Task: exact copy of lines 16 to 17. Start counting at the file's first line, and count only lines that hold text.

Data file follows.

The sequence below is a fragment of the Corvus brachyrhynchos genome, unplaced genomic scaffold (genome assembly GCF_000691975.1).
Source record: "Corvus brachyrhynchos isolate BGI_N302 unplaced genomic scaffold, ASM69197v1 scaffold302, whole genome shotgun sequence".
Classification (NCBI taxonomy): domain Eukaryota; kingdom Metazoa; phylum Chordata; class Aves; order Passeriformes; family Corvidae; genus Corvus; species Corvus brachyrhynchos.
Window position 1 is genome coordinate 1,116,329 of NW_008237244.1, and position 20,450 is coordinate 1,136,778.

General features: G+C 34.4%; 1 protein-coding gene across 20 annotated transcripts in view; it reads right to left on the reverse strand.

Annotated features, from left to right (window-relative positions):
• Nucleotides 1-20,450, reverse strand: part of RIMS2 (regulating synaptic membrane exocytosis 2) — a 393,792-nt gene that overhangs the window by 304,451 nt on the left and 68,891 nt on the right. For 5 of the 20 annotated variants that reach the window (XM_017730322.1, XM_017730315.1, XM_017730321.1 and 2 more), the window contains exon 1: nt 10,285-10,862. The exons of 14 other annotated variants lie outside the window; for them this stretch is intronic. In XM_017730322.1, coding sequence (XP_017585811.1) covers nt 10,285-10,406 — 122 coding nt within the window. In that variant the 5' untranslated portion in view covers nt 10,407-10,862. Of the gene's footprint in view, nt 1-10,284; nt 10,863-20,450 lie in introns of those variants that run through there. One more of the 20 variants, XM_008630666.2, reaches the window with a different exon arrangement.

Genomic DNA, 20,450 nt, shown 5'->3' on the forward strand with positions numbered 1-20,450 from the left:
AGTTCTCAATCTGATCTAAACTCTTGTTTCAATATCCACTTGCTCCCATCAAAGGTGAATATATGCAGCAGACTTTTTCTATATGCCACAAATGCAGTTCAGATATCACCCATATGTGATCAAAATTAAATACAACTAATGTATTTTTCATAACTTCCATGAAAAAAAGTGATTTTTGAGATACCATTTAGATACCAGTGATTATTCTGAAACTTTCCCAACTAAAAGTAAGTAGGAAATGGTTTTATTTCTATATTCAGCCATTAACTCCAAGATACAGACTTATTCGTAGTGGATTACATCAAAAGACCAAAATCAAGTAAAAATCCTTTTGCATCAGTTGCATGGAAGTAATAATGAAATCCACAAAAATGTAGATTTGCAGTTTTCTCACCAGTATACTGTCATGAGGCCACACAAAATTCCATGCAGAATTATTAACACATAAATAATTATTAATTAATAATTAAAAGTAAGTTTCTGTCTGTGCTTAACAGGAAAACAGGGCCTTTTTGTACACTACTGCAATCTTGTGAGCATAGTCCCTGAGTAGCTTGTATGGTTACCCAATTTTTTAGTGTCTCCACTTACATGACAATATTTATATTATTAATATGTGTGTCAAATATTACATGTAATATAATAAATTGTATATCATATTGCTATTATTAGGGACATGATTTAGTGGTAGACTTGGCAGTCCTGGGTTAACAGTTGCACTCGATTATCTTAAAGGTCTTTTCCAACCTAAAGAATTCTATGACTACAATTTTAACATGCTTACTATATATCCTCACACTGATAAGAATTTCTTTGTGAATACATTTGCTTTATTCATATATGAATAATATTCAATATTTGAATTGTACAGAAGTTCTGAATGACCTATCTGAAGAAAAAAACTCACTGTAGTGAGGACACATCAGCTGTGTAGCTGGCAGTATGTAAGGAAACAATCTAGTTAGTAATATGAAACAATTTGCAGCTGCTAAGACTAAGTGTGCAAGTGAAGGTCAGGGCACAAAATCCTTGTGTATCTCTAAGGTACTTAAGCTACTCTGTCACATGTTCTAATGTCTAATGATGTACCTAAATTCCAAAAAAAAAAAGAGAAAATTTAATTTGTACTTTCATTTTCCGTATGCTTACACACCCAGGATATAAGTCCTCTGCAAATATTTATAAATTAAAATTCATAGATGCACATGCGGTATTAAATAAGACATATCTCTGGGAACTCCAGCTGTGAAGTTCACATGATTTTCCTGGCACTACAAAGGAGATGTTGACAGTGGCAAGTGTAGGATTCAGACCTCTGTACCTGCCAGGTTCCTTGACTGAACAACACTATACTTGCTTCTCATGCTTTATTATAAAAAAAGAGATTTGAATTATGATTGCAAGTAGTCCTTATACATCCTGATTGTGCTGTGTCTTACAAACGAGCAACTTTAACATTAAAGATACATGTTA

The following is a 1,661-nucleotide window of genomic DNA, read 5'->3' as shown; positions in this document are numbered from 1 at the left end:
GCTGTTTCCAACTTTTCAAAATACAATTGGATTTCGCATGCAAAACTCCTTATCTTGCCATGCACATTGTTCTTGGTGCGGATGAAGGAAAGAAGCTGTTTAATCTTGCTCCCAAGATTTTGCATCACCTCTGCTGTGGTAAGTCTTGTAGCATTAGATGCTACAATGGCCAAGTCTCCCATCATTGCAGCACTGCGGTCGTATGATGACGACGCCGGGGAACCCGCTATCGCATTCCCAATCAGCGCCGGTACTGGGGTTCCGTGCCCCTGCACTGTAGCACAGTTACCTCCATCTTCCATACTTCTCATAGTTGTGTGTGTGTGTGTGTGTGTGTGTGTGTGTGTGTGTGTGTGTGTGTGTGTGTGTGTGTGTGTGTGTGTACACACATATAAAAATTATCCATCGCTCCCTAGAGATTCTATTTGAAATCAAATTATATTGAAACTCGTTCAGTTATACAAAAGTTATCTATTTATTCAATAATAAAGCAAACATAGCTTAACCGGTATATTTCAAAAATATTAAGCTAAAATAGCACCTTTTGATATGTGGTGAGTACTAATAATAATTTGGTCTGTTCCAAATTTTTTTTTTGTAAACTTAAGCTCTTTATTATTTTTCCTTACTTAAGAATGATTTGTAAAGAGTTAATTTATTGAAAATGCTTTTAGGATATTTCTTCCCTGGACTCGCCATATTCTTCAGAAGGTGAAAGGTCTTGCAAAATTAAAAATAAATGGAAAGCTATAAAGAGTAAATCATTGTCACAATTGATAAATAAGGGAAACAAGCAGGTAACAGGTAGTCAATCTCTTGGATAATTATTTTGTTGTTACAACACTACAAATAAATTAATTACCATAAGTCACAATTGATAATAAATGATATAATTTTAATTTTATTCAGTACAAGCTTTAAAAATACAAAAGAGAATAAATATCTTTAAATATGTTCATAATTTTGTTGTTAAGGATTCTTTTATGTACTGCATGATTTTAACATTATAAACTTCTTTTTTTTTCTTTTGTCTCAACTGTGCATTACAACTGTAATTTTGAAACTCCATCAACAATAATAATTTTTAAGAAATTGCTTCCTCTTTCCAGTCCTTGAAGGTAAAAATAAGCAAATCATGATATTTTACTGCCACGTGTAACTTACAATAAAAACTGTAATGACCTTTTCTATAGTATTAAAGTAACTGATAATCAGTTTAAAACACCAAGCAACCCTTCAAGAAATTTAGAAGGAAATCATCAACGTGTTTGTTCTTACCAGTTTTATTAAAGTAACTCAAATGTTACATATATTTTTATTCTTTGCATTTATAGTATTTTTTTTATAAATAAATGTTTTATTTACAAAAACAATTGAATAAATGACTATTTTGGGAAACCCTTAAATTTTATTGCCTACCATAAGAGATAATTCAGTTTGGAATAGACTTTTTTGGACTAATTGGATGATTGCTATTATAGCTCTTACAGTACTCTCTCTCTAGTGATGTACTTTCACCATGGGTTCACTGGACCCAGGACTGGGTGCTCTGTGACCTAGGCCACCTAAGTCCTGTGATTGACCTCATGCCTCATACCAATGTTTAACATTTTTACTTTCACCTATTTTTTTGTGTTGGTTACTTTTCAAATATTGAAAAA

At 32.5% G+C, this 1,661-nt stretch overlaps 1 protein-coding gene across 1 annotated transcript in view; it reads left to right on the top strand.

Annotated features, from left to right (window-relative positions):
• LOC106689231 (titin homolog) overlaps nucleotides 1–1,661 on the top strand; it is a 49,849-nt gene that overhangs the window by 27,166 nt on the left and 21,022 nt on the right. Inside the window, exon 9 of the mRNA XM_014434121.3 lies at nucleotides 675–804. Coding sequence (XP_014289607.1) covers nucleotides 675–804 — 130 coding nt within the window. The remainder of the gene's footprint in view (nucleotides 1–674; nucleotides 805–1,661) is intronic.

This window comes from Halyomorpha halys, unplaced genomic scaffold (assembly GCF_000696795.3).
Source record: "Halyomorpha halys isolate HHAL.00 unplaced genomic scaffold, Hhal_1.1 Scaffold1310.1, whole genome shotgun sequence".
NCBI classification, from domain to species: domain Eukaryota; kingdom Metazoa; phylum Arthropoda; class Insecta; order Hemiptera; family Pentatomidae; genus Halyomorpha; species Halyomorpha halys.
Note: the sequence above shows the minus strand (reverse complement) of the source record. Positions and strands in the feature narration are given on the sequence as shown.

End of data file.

Source record: "Halyomorpha halys isolate HHAL.00 unplaced genomic scaffold, Hhal_1.1 Scaffold1310.1, whole genome shotgun sequence".
NCBI classification, from domain to species: domain Eukaryota; kingdom Metazoa; phylum Arthropoda; class Insecta; order Hemiptera; family Pentatomidae; genus Halyomorpha; species Halyomorpha halys.